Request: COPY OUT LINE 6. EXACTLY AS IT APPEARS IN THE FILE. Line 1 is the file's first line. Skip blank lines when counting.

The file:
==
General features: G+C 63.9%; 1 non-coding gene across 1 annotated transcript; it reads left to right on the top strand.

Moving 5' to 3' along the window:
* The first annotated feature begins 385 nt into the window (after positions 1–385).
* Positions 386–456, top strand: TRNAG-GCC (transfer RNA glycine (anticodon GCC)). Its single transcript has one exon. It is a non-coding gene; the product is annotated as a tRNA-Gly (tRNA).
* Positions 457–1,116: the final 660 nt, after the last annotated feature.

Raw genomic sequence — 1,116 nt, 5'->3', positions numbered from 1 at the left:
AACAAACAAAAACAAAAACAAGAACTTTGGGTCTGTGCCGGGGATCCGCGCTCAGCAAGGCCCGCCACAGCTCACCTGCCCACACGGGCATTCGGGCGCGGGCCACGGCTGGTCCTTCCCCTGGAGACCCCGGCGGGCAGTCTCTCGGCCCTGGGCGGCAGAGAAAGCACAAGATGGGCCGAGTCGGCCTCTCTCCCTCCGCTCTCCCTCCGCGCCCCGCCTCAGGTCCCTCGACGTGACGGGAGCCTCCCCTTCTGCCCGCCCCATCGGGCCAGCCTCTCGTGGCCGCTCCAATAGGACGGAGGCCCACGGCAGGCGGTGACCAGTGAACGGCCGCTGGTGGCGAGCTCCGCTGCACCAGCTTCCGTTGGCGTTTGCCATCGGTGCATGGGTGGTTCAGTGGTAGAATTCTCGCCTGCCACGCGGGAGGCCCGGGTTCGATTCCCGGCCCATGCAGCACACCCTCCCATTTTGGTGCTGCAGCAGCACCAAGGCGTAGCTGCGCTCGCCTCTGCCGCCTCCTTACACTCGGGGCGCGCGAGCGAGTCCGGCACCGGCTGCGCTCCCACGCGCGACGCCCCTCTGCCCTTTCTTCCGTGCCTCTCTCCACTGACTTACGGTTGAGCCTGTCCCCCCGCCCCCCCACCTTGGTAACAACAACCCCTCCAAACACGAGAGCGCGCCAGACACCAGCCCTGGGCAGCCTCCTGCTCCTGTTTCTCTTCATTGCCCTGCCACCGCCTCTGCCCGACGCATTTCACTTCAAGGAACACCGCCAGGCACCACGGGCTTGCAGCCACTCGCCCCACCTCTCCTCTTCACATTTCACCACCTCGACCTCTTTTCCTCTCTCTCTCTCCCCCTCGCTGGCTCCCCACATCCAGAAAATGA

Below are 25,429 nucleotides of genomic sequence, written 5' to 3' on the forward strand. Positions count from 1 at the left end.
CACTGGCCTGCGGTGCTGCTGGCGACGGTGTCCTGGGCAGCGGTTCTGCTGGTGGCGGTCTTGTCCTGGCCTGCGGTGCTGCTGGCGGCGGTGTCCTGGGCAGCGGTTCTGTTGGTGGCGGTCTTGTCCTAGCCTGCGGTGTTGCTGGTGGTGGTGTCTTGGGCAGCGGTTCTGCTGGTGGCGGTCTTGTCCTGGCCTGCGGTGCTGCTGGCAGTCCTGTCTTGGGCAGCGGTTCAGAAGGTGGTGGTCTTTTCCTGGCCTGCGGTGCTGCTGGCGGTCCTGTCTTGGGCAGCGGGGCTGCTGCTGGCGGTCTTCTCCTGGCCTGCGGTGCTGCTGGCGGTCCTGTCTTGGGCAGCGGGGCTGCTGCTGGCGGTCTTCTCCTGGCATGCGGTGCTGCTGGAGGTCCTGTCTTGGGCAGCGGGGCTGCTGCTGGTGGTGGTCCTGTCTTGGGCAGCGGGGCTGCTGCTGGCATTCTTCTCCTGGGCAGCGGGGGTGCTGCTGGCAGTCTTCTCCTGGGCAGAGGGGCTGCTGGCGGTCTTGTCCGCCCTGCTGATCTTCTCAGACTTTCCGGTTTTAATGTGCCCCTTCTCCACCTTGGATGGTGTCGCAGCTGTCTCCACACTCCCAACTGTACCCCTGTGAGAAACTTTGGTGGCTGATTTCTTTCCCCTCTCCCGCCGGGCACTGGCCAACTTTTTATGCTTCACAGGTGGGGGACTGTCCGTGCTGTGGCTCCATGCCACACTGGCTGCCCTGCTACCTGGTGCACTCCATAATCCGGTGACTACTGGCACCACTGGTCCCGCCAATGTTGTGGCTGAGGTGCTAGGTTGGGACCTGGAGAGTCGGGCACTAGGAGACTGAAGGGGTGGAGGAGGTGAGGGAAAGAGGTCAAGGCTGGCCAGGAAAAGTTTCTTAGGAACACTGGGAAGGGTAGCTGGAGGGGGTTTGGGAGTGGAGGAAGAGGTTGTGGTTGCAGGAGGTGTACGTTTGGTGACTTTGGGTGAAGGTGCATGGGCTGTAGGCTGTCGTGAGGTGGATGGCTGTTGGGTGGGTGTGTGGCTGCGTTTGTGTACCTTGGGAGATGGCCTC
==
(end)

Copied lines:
Raw genomic sequence — 1,116 nt, 5'->3', positions numbered from 1 at the left: